I am writing this post is partly to provide information, and partly to solicit it.  For as much as I feel I have a creditable shelf full of Victorian reference books, I could always use a few more.  I will start with five books specifically on the subject of homosexuality in the Victorian period–my own focus being late in that period and on into the Edwardian era.

 

 

Victorian homosexuality is generally a topic you have to cobble together information about, from sundry and scattered sources.  The information available leans heavily towards the UK (especially London) and certain celebrated upper-class artsists.  However in 2003 Graham Robb provided the first creditable general reference covering the US and UK in ‘Strangers: Homosexual Love in the Ninetheenth Century’.  Robb is a biography writer and his style chops together memoir and statistics with his own idionsyncratic assumptions–so it pays to read this book in a strong-minded way rather than take it as gospel.  Nevertheless, Robb provides a starting block of more specific research that was, until recently, conspicuously missing.

From here the reader has many directions to go.  However for this era I would suggest starting with an appreciation of the role of religion, not only because it is insidiously importnt but also because many novelists lazily stereotype Victorian religious beleifs.  I absolutely adore Frederick Roden’s ‘Same-Sex Desire in Victorian Religious Culture’ which has an amazing depth and breadth of information about how religion and homosexuality (including lesbianism) intersect during this period in the US and UK.  That said it retails for an insane cover price of over US$100.

From there I would suggest delving into some of the important cultural movements that have implications for sexuality and masculinity.  There are an awful lot of options here but ‘Masculine Desire: the Sexual Politics of Victorian Aestheticism’ by Richard Dellamora is a favorite of mine.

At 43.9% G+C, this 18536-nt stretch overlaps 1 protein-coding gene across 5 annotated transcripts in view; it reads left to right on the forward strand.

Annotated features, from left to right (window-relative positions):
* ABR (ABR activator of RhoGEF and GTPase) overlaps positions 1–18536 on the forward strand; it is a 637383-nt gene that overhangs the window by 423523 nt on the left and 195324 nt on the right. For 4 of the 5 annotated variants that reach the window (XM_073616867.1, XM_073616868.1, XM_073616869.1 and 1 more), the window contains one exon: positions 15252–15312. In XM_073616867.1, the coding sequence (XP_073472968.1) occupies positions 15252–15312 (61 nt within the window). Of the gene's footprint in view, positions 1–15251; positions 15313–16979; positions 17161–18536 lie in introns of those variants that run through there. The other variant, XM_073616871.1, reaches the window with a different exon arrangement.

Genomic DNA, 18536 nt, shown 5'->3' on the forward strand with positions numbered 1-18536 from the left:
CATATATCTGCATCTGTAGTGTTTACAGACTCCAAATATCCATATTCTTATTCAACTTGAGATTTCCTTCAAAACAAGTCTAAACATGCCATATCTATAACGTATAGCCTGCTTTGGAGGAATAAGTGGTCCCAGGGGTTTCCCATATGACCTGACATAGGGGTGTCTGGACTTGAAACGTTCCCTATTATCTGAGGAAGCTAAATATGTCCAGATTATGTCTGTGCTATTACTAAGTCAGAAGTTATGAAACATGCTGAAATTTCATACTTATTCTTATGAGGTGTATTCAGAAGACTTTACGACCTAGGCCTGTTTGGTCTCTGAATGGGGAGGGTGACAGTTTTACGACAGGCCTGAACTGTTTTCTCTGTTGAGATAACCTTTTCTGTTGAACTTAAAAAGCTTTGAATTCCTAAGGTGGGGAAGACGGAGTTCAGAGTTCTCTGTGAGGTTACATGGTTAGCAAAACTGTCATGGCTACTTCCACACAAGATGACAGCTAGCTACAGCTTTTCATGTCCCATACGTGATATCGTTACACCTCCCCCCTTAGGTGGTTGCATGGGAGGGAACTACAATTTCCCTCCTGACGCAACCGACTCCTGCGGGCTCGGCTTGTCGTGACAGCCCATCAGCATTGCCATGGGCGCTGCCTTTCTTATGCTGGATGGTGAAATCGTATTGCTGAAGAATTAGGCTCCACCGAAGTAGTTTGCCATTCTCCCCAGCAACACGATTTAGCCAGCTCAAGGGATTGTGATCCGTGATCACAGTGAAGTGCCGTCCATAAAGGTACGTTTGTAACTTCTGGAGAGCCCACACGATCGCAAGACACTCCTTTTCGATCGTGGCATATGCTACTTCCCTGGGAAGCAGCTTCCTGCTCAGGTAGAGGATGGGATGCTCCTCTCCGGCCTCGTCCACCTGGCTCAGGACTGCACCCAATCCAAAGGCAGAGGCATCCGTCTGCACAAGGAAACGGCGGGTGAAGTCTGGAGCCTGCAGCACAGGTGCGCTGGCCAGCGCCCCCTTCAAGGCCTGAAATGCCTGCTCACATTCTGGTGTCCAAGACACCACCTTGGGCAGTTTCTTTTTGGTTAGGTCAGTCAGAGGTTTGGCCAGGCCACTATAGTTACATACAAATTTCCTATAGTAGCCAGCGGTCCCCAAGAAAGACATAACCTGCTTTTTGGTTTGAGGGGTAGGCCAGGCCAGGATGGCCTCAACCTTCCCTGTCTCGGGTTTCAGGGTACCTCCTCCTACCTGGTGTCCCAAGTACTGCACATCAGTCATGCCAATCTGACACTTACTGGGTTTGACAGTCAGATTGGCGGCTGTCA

At some point it pays to get specific about place and time.  For example if a writer is planning to use London as a setting, s/he will need to realise that its history is very well known and documented–so it pays to work out some of the landmarks and use them to get a more specific understanding of the local culture.  For example on of the major turning points in London was the exposure of a house of male prostitution in 1889.  One of the better books describing both the events of the prosecution and ts implications is ‘The Cleveland Street Scandal’ by H. Montgomery Hyde.  Another approach would be to pick up biographies of known gay figures from that time and place, which in the case of London, would offer enough reading material for a lifetime.

Finally, one obvious way to pick up the aesthetics and language of some of the homosexual cultures of the era is to read the literature.  On of the better collections is ‘Pages Passed from Hand to Hand: the Hidden Tradition of Homosexual Literature in England from 1748 to 1914’ edited by Mark Mitchell and David Leavitt.

My two cautions would be to also make sure you research general lifestyle issues for your chosen period and place.  For example, food, fashion, politics, symbolism, servants, crime etc etc.  Als do not necessarily let youself be drawn into the best documented areas–in fact writing characters from rural area, lower classes and countries other than the US and UK may offer more artistic license than trying to shoehorn a story into the known events at major cities and universities.  If you venture into less research areas however you will need to go back to the tried and true method of scouring general reference books and biographies for relevant information as specialist books of ‘homosexual history’ have yet to be written for many countries–let alone books that focus on the Vistorian period or any specific region.

And as I mentioned at the beginning–if there are any books on this subject that you would particulalrly recommend, please let me know.  Hell, on of these days I may even stop reading about Victorian homosexuality and… oh… maybe write a novel?

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